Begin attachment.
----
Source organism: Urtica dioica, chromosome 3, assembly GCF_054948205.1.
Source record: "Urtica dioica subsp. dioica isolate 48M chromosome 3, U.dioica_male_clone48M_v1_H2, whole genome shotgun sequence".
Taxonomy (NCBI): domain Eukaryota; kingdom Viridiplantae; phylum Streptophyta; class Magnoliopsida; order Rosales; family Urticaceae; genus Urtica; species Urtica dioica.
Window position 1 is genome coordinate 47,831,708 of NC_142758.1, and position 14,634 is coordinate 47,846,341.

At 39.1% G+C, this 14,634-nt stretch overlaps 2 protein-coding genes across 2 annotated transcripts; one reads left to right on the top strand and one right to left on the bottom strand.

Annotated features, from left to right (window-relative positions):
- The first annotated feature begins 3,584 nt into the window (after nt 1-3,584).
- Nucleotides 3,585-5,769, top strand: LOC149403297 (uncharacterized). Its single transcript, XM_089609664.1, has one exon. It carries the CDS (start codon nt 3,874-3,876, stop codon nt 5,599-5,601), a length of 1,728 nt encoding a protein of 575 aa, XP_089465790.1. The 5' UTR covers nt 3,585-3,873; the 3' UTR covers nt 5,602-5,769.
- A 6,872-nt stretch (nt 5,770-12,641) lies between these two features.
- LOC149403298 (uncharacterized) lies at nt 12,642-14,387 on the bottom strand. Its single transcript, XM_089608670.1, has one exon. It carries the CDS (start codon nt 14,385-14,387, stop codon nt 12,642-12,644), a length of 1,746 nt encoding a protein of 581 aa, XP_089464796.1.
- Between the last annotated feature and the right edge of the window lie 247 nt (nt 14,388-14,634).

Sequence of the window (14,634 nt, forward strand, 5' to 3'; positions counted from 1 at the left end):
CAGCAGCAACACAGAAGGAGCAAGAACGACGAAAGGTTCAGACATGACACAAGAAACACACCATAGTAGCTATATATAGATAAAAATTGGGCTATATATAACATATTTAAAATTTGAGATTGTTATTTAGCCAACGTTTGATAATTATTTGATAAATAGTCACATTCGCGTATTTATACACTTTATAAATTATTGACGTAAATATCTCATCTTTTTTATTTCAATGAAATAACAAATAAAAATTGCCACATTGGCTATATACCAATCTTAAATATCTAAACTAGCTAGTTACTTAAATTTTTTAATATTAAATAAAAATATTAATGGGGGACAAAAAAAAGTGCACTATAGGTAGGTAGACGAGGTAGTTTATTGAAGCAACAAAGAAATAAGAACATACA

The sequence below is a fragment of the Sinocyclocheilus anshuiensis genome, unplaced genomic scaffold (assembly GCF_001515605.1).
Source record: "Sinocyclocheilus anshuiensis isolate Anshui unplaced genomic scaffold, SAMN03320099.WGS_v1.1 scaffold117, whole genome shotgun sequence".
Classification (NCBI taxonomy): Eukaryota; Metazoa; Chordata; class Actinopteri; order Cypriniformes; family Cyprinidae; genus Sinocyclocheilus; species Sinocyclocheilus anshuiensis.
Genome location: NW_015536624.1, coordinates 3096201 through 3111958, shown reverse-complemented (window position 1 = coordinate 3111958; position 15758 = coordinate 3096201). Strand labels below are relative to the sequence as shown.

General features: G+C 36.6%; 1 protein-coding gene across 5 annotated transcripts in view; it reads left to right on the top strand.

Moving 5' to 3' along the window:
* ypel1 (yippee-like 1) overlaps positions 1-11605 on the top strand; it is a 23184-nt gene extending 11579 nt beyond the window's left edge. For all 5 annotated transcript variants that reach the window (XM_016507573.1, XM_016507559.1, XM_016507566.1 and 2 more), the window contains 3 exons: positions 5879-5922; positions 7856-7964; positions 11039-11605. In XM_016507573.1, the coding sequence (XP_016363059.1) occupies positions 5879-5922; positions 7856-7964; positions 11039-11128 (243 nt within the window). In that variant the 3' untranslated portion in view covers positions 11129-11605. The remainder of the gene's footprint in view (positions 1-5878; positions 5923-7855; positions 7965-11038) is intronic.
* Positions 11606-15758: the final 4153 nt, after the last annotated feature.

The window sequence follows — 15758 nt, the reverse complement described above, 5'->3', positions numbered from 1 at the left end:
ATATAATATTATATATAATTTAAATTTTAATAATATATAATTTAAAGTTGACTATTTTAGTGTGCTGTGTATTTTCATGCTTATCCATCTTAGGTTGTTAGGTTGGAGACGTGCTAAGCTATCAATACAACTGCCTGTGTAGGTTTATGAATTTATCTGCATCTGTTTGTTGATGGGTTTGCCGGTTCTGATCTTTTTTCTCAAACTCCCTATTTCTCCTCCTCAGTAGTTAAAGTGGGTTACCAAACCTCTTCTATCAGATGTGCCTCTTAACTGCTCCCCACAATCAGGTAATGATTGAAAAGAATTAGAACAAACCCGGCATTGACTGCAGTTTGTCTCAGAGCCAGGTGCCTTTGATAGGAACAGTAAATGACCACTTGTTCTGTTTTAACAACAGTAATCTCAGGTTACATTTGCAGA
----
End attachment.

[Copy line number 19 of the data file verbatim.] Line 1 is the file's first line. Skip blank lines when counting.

Moving 5' to 3' along the window: